An interconnected grid of North Sea wind farms with an output of 68,400 megawatts could serve up to 70 million households by 2030, Jan Vande Putte of Greenpeace Belgium told journalists at a briefing in Brussels on 3 September.
Constructing such a grid, as outlined in a new report commissioned by Greenpeace, would cost around €15-20 billion. Lucrative cross border electricity trading would allow investors to quickly recuperate the construction costs, according to the NGO.
"Building a North Sea grid is not just a pipe dream; it's common sense both environmentally and financially. Greenpeace calls on the Commission to deliver a strong EU Action Plan for offshore wind and to push for a coordinated approach to make this scenario a reality," said Greenpeace campaigner Frauke Thies in a statement.
The Commission is due to present an action plan on offshore wind this autumn, as part of a wider EU Strategic Energy Review. The plan will include recommendations on how to coordinate member states' efforts to realise such large-scale offshore wind projects, according to Commission official Hans van Steen, who attended the briefing.
Van Steen, who is head of unit for renewables regulatory policy in the Commission's energy directorate (DG TREN), welcomed the report, describing it as "very good" and "convincing".
"We do need a relatively large contribution" from offshore wind to realise the EU's 20% target for renewable energy use by 2020, he said. And although the target of nearly 70,000 MW is "ambitious", it is nonetheless "realistic", he added.
The right mix
Despite this endorsement, the Commission is at odds with Greenpeace over how to back up such a grid.
Wind turbines cannot guarantee a constant level of electricity production at all times and must be integrated with other electricity sources, including power storage facilities, that can be called upon when the wind is not blowing.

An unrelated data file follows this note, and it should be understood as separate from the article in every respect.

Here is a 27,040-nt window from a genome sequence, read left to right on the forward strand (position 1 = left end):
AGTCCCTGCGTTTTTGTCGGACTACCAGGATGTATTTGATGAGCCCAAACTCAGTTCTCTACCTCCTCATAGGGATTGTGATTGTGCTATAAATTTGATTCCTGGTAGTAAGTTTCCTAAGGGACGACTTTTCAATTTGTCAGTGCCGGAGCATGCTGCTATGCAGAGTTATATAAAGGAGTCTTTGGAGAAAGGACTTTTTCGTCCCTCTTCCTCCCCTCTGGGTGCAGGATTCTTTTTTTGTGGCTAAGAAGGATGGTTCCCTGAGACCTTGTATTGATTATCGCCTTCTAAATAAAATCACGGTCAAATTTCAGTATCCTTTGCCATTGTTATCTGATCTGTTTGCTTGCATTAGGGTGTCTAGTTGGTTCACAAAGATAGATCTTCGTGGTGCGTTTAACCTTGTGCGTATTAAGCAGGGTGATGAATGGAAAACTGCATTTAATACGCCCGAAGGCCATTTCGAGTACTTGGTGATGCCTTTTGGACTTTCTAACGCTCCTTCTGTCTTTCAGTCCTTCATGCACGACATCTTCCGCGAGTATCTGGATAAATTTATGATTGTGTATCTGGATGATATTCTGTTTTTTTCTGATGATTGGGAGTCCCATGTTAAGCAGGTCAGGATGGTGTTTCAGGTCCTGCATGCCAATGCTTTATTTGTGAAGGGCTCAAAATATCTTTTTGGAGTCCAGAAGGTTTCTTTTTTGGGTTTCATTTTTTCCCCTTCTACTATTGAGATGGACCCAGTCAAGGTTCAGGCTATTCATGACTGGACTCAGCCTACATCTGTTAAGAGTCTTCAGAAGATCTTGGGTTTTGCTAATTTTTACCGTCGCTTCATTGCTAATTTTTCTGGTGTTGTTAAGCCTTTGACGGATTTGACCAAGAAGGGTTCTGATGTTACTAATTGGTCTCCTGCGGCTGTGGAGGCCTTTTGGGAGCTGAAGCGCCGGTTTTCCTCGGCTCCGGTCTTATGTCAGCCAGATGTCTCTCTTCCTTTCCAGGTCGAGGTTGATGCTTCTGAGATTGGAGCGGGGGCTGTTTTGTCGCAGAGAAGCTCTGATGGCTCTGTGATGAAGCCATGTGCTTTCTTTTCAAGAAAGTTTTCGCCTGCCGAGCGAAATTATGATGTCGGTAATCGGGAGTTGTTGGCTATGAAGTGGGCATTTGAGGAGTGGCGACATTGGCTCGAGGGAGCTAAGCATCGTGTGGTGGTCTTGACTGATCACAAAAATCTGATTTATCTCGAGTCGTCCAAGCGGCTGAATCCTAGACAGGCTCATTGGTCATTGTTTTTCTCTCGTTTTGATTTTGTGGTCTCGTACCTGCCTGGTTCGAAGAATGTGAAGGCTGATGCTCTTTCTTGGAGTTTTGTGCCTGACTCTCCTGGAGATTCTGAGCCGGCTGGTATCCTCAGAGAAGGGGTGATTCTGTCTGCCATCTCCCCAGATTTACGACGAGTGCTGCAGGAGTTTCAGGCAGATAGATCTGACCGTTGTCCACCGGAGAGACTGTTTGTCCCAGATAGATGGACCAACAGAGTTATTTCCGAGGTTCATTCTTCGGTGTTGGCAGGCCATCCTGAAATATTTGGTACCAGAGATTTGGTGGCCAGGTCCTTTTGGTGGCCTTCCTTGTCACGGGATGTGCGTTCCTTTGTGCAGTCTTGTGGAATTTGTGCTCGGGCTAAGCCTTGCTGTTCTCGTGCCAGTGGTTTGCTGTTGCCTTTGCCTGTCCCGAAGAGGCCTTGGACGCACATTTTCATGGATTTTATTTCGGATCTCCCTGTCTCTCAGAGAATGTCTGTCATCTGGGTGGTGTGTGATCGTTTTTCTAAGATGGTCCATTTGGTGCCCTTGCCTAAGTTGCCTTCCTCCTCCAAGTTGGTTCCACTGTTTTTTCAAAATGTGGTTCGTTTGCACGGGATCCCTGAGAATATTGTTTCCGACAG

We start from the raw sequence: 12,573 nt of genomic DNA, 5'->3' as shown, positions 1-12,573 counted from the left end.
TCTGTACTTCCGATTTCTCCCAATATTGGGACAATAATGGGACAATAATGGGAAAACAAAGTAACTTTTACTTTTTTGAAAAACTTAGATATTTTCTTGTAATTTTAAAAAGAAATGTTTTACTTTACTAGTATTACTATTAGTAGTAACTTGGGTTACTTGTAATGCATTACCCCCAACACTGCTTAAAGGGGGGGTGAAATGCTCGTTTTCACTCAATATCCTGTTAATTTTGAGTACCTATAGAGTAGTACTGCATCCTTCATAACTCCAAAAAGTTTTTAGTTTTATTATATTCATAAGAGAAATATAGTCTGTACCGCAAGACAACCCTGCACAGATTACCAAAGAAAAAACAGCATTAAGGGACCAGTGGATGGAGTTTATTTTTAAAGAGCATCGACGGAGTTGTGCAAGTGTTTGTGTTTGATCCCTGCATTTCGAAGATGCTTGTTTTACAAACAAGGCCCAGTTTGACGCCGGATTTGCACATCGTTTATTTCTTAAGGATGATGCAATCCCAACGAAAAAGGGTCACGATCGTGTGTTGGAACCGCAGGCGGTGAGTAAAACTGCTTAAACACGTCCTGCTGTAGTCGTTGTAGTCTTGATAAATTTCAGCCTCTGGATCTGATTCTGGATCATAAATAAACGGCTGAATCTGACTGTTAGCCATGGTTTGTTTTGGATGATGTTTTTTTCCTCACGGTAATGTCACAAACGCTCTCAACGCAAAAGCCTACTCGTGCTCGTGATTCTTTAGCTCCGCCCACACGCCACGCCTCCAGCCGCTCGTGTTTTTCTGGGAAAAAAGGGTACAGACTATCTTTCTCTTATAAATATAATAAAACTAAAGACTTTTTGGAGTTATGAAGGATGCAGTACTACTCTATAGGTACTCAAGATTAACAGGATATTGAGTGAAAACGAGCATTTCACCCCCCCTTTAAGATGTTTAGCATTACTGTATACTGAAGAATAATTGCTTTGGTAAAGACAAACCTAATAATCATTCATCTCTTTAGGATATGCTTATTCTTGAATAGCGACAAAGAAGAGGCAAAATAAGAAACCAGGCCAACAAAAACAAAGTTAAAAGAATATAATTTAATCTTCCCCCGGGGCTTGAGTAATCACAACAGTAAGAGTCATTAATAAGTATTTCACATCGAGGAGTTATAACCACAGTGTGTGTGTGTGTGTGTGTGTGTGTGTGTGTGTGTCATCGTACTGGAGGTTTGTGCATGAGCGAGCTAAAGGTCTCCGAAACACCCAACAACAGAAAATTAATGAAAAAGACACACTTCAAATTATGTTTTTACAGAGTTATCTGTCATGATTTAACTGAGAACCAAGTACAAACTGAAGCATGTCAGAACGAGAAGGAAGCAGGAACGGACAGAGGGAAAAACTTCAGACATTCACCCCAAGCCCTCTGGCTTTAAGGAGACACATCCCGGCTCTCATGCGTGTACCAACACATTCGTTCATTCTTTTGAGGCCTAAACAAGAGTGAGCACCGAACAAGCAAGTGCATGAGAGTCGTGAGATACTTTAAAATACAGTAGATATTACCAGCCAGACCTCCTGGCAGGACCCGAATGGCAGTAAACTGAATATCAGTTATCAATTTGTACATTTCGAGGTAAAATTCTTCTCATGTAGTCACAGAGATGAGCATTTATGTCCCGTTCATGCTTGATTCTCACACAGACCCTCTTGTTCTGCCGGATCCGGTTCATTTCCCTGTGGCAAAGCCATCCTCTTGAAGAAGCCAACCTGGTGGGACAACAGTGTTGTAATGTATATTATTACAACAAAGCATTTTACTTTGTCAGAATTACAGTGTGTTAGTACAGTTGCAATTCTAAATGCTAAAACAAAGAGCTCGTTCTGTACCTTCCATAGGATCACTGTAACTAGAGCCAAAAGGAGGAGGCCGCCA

"Due to their must-run status, nuclear power plants cannot complement deviations between supply and demand" caused by fluctuations in wind power generation, according to the report. Other measures are preferred, including stored electricity in the form of reservoir hydro power, home or district-based power generation and gas-fired power stations that can respond quickly to increases in electricity demand, it says.
But the Commission "is not entirely sure" whether such a grid could be complemented by nuclear or even coal-fired power stations, Van Steen said. Brussels has come out firmly in support of nuclear as a key part of the EU's future energy mix, and the EU is pushing for the continued use of coal under the condition that coal-fired power plants can be made 'clean' through carbon capture and other technologies.
Taming the consumer?
Among the mechanisms proposed in the report to ensure that a massive wind power grid can be relied upon to provide a reliable power supply is 'controllable demand'.
"The concept is based on reducing demand during periods of scarcity [...] and shifting it to periods of abundance," explains the report.
Price mechanisms, whereby electricity is cheaper in times of higher output and more expensive at lower production times, could be used in such a scenario, explained Achim Woyte of the consultancy 3E, which prepared the report. And power storage facilities could be loaded at times of high (and cheap) output to be called upon later.
But while certain large industrial installations already make use of such mechanisms, implementing demand control at household level would be much more difficult, Woyte added.